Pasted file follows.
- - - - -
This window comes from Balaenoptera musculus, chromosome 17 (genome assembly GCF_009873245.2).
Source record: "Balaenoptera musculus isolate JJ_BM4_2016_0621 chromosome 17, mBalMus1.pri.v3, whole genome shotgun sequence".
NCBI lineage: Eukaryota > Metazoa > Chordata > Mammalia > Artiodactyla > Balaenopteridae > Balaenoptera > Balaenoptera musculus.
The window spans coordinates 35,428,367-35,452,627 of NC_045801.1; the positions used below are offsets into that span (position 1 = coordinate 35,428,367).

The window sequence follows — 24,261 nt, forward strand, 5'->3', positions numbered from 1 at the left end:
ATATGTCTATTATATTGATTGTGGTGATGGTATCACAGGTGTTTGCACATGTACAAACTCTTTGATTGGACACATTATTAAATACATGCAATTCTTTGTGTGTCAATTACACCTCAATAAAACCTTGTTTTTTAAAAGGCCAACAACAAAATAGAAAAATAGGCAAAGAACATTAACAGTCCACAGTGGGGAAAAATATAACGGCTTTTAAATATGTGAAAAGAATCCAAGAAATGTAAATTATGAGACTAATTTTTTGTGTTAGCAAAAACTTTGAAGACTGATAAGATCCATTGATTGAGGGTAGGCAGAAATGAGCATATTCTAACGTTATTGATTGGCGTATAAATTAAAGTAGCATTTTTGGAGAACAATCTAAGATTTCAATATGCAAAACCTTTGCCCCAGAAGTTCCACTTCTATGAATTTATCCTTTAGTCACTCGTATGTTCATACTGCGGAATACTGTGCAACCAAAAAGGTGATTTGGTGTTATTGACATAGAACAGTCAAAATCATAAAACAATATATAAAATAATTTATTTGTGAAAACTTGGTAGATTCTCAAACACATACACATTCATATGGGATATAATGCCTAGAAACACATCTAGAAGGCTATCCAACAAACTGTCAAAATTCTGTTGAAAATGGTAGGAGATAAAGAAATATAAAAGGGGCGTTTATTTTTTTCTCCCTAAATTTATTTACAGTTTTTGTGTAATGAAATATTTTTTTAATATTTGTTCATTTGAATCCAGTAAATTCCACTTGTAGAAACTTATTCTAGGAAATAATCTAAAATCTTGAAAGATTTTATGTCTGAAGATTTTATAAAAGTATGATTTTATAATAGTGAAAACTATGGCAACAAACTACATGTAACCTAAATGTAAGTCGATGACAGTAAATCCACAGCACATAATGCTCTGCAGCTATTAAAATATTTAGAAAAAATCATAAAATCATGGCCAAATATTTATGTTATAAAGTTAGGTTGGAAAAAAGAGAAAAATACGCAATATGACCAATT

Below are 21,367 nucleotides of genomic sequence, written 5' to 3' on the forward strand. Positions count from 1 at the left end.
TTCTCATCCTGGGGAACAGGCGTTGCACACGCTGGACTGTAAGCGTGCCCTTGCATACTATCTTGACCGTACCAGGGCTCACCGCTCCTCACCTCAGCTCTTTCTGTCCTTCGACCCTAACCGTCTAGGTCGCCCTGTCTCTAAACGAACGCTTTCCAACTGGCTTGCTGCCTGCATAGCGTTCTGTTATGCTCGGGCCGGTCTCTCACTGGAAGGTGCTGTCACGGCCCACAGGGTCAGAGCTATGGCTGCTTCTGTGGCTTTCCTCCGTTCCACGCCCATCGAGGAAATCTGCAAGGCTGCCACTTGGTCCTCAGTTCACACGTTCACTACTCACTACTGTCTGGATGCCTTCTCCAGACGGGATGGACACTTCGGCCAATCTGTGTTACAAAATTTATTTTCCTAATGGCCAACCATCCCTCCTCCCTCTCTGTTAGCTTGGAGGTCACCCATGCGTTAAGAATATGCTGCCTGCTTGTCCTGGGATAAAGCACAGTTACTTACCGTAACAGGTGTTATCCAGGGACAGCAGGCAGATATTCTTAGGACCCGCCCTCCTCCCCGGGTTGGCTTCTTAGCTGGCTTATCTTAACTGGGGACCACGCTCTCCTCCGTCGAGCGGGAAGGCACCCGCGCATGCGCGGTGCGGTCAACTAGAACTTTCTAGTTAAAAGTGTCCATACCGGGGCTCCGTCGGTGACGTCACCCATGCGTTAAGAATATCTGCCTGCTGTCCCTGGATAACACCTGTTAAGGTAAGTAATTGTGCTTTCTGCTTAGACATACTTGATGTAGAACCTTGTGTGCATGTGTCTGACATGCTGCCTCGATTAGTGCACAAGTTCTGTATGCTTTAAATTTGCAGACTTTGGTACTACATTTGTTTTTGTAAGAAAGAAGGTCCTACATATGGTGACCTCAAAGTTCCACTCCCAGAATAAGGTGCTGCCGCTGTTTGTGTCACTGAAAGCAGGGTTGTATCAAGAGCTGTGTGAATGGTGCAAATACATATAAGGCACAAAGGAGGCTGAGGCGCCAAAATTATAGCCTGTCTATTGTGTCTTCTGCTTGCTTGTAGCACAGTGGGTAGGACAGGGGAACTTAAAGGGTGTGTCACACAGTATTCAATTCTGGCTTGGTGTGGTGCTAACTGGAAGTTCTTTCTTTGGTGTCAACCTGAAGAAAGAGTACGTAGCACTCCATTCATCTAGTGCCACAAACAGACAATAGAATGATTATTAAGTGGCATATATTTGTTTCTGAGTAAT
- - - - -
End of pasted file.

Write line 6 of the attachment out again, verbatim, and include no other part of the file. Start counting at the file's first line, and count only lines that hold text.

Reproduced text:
ATATGTCTATTATATTGATTGTGGTGATGGTATCACAGGTGTTTGCACATGTACAAACTCTTTGATTGGACACATTATTAAATACATGCAATTCTTTGTGTGTCAATTACACCTCAATAAAACCTTGTTTTTTAAAAGGCCAACAACAAAATAGAAAAATAGGCAAAGAACATTAACAGTCCACAGTGGGGAAAAATATAACGGCTTTTAAATATGTGAAAAGAATCCAAGAAATGTAAATTATGAGACTAATTTTTTGTGTTAGCAAAAACTTTGAAGACTGATAAGATCCATTGATTGAGGGTAGGCAGAAATGAGCATATTCTAACGTTATTGATTGGCGTATAAATTAAAGTAGCATTTTTGGAGAACAATCTAAGATTTCAATATGCAAAACCTTTGCCCCAGAAGTTCCACTTCTATGAATTTATCCTTTAGTCACTCGTATGTTCATACTGCGGAATACTGTGCAACCAAAAAGGTGATTTGGTGTTATTGACATAGAACAGTCAAAATCATAAAACAATATATAAAATAATTTATTTGTGAAAACTTGGTAGATTCTCAAACACATACACATTCATATGGGATATAATGCCTAGAAACACATCTAGAAGGCTATCCAACAAACTGTCAAAATTCTGTTGAAAATGGTAGGAGATAAAGAAATATAAAAGGGGCGTTTATTTTTTTCTCCCTAAATTTATTTACAGTTTTTGTGTAATGAAATATTTTTTTAATATTTGTTCATTTGAATCCAGTAAATTCCACTTGTAGAAACTTATTCTAGGAAATAATCTAAAATCTTGAAAGATTTTATGTCTGAAGATTTTATAAAAGTATGATTTTATAATAGTGAAAACTATGGCAACAAACTACATGTAACCTAAATGTAAGTCGATGACAGTAAATCCACAGCACATAATGCTCTGCAGCTATTAAAATATTTAGAAAAAATCATAAAATCATGGCCAAATATTTATGTTATAAAGTTAGGTTGGAAAAAAGAGAAAAATACGCAATATGACCAATT